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In the stem of the word, it's basically just memorising.
It's like "ee" versus "ea" in English -- they used to be pronounced differently, which is why they are spelled differently, and then the pronunciation merged but the spelling stayed separate. And so you have to memorise that "meet" (= encounter) and "meat" (= flesh) are spelled the way they are, and similarly in Greek with nouns such as χώρος (place) versus χορός (dance).
In a grammatical ending, you can use grammar to help you; for example, the verb ending for εγώ is spelled with -ω, while the masculine (second declension) noun ending is spelled with -ος, and so on.
So while you can't guess the vowel in the θρόν- part (you simply have to memorise it), you can be pretty sure that the -ος has an omicron.
You may encounter similar difficulties with ε, αι and with η, ι, υ, ει, οι -- but there, sometimes it can help to know how English spells the appropriate loanword. (For example, knowing the κοιμητήριον is spelled "cemetery" in Greek lets you know that the first three syllables can't contain ι or υ, because otherwise English would have spelled them with "i" or "y".)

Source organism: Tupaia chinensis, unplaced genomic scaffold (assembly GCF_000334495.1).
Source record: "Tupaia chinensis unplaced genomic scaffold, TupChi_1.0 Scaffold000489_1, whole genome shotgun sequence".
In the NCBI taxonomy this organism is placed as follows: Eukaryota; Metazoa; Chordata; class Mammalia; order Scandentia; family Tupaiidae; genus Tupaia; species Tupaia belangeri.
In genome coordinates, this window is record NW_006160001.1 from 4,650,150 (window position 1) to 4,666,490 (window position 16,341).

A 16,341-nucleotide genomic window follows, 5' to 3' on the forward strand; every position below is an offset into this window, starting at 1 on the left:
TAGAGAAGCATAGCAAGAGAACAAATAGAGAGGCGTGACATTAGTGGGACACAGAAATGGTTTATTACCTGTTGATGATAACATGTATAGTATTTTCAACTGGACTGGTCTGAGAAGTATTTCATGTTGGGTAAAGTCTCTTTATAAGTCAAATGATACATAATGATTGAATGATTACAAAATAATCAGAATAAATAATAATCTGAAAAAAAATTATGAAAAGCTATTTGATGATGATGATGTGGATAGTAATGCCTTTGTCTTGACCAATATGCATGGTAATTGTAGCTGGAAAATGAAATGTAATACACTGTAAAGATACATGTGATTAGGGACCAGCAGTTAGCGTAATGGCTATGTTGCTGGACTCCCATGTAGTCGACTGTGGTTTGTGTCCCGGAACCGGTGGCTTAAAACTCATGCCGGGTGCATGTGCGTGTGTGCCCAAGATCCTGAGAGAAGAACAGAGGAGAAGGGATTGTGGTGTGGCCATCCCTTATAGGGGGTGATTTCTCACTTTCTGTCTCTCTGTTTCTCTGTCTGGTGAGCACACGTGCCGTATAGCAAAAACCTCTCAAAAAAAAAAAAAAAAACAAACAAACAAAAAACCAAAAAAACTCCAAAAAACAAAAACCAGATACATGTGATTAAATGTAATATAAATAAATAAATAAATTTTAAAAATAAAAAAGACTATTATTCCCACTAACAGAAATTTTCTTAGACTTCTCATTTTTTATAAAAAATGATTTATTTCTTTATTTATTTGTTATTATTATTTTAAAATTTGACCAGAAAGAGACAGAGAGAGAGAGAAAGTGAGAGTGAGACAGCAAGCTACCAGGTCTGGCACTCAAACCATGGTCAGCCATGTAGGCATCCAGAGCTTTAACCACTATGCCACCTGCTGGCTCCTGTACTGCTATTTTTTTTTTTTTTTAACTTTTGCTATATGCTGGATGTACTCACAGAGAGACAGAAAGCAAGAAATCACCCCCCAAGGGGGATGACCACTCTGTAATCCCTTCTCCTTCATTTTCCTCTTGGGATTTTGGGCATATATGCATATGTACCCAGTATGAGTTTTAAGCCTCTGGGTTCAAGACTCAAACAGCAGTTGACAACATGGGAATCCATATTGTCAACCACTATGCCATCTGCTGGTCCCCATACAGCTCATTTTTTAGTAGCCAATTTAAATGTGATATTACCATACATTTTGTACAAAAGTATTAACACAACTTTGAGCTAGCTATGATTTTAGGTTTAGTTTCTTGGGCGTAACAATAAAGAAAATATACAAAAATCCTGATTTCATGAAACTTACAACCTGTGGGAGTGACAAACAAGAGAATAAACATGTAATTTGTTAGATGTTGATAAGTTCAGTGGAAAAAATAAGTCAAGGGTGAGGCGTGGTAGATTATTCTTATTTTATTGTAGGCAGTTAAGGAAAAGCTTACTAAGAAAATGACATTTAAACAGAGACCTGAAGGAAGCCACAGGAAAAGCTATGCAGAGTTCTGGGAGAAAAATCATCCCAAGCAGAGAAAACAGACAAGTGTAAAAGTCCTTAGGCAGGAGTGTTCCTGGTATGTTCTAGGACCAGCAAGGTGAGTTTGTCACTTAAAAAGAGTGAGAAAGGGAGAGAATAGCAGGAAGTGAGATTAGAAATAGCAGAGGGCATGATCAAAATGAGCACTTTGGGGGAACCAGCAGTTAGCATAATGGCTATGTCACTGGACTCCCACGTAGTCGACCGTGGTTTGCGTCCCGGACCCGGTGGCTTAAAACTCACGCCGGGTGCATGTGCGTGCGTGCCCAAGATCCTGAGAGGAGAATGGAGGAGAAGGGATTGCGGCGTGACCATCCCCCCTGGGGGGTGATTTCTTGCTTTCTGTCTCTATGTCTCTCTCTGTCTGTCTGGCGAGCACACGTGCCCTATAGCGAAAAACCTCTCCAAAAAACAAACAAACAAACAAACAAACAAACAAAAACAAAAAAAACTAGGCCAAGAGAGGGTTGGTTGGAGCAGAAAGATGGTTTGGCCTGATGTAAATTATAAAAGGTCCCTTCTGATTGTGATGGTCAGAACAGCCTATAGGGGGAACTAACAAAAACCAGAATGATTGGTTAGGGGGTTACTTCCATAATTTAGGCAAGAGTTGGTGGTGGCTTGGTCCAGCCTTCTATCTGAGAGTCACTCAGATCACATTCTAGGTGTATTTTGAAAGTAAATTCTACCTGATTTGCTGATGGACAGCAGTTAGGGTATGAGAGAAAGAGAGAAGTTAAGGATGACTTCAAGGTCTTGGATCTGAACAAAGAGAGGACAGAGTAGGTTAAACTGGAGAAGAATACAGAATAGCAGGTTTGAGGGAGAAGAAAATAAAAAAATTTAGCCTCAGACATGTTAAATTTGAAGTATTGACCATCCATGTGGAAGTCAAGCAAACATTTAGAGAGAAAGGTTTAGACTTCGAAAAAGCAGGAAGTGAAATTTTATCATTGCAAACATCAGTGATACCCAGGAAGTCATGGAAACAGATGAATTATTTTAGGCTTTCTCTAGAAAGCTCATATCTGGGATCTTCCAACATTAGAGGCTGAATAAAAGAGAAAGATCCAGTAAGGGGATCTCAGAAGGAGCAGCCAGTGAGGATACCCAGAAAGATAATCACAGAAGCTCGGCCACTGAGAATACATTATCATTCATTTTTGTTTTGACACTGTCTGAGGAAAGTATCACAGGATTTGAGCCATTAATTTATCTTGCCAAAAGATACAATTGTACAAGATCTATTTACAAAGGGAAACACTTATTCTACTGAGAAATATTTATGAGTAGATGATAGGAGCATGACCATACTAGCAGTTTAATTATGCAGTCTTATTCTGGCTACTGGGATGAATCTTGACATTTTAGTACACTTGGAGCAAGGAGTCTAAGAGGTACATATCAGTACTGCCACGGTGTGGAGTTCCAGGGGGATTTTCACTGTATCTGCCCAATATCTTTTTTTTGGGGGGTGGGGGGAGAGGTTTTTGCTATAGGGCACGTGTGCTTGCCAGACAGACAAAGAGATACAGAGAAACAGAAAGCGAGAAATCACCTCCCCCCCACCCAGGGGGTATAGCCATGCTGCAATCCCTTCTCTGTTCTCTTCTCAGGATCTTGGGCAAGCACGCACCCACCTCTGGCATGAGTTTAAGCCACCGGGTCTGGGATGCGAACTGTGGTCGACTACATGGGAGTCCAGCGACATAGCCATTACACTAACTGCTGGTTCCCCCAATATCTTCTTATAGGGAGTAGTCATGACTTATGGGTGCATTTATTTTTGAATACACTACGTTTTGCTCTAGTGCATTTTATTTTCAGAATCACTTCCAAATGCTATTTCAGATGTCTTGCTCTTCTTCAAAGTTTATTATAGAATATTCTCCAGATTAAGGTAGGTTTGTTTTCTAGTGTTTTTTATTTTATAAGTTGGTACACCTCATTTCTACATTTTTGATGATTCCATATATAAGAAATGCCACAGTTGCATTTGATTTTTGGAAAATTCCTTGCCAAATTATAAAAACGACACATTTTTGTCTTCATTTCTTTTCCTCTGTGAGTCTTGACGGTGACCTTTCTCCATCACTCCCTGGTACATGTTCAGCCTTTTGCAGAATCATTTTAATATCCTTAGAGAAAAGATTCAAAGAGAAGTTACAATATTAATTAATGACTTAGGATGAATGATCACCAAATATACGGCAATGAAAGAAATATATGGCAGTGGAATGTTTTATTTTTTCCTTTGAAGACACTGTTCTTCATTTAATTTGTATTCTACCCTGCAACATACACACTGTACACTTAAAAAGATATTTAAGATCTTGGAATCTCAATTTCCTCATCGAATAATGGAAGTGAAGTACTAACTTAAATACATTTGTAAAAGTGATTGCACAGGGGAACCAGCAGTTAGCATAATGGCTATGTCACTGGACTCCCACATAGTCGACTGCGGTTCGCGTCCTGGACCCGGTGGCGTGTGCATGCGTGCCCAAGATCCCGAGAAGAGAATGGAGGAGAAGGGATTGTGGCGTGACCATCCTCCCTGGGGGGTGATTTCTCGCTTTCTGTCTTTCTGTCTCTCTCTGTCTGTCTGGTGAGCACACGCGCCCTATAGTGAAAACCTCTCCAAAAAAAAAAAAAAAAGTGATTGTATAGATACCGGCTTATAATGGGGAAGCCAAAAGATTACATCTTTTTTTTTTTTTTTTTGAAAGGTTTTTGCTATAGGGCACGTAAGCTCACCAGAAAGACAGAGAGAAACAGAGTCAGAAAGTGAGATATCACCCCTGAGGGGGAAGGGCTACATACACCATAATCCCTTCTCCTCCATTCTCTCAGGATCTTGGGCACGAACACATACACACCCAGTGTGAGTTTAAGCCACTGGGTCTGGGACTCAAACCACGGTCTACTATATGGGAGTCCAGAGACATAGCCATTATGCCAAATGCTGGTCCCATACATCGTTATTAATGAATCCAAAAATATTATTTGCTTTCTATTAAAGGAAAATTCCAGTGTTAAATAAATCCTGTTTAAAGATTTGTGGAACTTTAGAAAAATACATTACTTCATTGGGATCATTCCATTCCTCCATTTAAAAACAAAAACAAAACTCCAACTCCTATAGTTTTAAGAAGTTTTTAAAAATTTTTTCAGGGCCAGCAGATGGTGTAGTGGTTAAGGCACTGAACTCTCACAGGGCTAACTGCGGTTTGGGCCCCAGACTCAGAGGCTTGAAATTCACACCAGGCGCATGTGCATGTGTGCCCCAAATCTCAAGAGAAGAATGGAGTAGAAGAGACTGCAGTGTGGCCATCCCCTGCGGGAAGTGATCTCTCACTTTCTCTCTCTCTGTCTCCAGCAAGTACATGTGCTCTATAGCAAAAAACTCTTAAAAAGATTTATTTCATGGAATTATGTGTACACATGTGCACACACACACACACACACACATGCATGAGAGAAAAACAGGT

A "throne" refers to "the fancy type" except when used as a joke or other form.
...https://www.oxfordlearnersdictionaries.com › english noun a ceremonial chair for a sovereign, bishop, or similar figure. "King Solomon's great ivory throne" Similar: seat of state royal seat verb...LITERARY place (someone) on a throne.